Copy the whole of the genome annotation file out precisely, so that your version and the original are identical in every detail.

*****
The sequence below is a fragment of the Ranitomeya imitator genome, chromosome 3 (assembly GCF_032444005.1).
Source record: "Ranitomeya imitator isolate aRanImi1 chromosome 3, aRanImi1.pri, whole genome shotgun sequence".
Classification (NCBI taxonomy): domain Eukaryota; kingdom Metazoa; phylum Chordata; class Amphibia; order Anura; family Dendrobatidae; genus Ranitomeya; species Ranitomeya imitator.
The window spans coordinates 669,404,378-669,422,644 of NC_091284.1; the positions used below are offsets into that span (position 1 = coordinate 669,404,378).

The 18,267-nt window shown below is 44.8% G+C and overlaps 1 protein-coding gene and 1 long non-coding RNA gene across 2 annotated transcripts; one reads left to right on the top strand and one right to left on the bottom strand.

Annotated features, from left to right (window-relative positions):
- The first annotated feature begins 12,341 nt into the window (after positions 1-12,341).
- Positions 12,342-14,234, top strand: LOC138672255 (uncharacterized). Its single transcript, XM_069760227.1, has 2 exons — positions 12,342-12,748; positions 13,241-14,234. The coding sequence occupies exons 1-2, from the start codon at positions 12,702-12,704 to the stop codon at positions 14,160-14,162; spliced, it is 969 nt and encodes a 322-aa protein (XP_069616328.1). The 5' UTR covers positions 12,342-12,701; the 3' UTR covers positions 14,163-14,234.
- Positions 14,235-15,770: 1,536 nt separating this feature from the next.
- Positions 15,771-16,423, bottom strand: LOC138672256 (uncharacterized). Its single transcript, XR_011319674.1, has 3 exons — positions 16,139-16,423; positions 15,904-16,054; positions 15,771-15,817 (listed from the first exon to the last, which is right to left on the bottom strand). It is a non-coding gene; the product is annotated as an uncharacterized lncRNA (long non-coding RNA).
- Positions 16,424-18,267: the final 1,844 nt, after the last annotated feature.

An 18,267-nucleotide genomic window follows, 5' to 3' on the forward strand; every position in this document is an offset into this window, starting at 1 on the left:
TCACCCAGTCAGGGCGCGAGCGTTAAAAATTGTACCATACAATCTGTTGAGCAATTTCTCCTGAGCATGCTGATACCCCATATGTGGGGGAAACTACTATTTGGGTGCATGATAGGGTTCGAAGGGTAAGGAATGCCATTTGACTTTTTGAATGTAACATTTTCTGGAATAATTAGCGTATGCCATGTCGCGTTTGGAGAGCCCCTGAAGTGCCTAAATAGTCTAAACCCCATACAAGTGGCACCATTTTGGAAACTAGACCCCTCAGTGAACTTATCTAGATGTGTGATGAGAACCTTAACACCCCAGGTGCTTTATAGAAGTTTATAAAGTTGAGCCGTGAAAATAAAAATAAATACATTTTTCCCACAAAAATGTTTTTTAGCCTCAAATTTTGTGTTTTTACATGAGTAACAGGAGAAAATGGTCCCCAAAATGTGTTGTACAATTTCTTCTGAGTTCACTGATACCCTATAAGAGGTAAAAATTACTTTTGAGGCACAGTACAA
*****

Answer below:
The sequence below is a fragment of the Ranitomeya imitator genome, chromosome 3 (assembly GCF_032444005.1).
Source record: "Ranitomeya imitator isolate aRanImi1 chromosome 3, aRanImi1.pri, whole genome shotgun sequence".
Classification (NCBI taxonomy): domain Eukaryota; kingdom Metazoa; phylum Chordata; class Amphibia; order Anura; family Dendrobatidae; genus Ranitomeya; species Ranitomeya imitator.
The window spans coordinates 669,404,378-669,422,644 of NC_091284.1; the positions used below are offsets into that span (position 1 = coordinate 669,404,378).

The 18,267-nt window shown below is 44.8% G+C and overlaps 1 protein-coding gene and 1 long non-coding RNA gene across 2 annotated transcripts; one reads left to right on the top strand and one right to left on the bottom strand.

Annotated features, from left to right (window-relative positions):
- The first annotated feature begins 12,341 nt into the window (after positions 1-12,341).
- Positions 12,342-14,234, top strand: LOC138672255 (uncharacterized). Its single transcript, XM_069760227.1, has 2 exons — positions 12,342-12,748; positions 13,241-14,234. The coding sequence occupies exons 1-2, from the start codon at positions 12,702-12,704 to the stop codon at positions 14,160-14,162; spliced, it is 969 nt and encodes a 322-aa protein (XP_069616328.1). The 5' UTR covers positions 12,342-12,701; the 3' UTR covers positions 14,163-14,234.
- Positions 14,235-15,770: 1,536 nt separating this feature from the next.
- Positions 15,771-16,423, bottom strand: LOC138672256 (uncharacterized). Its single transcript, XR_011319674.1, has 3 exons — positions 16,139-16,423; positions 15,904-16,054; positions 15,771-15,817 (listed from the first exon to the last, which is right to left on the bottom strand). It is a non-coding gene; the product is annotated as an uncharacterized lncRNA (long non-coding RNA).
- Positions 16,424-18,267: the final 1,844 nt, after the last annotated feature.

An 18,267-nucleotide genomic window follows, 5' to 3' on the forward strand; every position in this document is an offset into this window, starting at 1 on the left:
TCACCCAGTCAGGGCGCGAGCGTTAAAAATTGTACCATACAATCTGTTGAGCAATTTCTCCTGAGCATGCTGATACCCCATATGTGGGGGAAACTACTATTTGGGTGCATGATAGGGTTCGAAGGGTAAGGAATGCCATTTGACTTTTTGAATGTAACATTTTCTGGAATAATTAGCGTATGCCATGTCGCGTTTGGAGAGCCCCTGAAGTGCCTAAATAGTCTAAACCCCATACAAGTGGCACCATTTTGGAAACTAGACCCCTCAGTGAACTTATCTAGATGTGTGATGAGAACCTTAACACCCCAGGTGCTTTATAGAAGTTTATAAAGTTGAGCCGTGAAAATAAAAATAAATACATTTTTCCCACAAAAATGTTTTTTAGCCTCAAATTTTGTGTTTTTACATGAGTAACAGGAGAAAATGGTCCCCAAAATGTGTTGTACAATTTCTTCTGAGTTCACTGATACCCTATAAGAGGTAAAAATTACTTTTGAGGCACAGTACAA